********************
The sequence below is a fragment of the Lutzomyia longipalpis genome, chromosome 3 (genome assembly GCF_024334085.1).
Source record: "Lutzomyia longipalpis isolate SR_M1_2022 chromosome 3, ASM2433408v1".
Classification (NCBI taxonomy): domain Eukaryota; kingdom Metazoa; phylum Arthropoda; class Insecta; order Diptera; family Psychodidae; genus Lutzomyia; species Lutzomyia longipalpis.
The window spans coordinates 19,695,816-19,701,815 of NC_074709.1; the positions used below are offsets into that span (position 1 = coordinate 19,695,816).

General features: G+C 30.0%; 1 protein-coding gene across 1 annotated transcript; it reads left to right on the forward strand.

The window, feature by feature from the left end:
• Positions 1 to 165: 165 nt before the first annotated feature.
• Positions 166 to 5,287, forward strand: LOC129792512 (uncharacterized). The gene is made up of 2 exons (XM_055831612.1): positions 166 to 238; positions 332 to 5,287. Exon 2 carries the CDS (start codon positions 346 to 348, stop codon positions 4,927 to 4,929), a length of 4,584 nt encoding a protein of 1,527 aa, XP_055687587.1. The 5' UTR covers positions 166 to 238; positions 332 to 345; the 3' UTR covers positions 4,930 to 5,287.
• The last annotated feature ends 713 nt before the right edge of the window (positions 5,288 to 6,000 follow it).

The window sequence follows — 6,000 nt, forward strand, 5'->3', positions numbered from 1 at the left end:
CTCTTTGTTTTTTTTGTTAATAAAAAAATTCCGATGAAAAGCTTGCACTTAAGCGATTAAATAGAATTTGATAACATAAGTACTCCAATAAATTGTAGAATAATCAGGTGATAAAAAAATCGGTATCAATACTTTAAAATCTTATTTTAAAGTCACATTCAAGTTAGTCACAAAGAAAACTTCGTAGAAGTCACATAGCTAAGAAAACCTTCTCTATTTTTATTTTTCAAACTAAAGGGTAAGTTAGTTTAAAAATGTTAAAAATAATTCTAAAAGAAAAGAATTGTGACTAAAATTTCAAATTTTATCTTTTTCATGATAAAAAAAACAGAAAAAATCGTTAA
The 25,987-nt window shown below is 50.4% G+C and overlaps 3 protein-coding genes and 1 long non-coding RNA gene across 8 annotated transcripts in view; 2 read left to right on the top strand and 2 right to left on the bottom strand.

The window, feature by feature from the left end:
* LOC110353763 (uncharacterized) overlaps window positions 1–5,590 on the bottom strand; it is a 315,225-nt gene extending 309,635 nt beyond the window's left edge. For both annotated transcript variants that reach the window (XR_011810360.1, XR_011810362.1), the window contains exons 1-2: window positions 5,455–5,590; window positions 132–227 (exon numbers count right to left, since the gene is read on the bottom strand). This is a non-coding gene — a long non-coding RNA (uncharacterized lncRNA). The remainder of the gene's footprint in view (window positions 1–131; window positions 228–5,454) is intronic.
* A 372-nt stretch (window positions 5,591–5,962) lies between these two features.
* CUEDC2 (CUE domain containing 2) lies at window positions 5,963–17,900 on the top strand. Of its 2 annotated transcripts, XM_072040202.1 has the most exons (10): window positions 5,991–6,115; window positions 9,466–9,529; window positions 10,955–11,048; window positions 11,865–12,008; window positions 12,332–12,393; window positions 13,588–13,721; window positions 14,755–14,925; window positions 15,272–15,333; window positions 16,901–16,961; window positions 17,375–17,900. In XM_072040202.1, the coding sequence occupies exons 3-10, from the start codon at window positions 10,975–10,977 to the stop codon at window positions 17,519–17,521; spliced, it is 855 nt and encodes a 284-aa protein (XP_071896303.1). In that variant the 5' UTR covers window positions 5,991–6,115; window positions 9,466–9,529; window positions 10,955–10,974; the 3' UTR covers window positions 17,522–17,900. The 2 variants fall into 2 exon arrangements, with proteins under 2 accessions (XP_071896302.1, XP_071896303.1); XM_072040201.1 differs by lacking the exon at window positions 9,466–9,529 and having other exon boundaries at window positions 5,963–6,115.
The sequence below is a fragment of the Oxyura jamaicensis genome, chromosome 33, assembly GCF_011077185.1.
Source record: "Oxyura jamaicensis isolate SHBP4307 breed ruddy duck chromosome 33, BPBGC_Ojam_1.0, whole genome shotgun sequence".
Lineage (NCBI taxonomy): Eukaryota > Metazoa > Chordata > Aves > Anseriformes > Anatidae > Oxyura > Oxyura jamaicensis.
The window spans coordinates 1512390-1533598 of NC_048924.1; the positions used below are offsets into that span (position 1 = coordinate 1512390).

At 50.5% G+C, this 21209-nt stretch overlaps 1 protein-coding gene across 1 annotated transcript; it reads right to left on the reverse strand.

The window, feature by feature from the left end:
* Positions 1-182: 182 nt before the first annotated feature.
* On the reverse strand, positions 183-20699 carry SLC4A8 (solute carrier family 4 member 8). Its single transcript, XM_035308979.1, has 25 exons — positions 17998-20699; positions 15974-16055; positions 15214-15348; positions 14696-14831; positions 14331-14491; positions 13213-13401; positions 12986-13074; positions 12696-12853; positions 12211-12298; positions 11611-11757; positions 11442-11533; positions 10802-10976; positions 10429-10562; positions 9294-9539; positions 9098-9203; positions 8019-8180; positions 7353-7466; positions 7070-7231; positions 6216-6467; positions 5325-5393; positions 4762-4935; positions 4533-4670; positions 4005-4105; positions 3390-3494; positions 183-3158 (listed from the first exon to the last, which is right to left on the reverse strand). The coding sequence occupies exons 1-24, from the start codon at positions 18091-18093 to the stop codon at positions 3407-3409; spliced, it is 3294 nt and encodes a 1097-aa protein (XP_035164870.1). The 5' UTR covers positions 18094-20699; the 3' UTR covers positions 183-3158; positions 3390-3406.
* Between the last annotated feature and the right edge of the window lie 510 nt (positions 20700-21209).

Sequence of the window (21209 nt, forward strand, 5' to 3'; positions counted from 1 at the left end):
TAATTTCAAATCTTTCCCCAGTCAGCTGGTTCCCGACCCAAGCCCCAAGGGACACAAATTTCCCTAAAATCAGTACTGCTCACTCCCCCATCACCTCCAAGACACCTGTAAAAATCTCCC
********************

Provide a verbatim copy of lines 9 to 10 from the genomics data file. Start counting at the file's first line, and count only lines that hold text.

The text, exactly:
• The last annotated feature ends 713 nt before the right edge of the window (positions 5,288 to 6,000 follow it).

The window sequence follows — 6,000 nt, forward strand, 5'->3', positions numbered from 1 at the left end: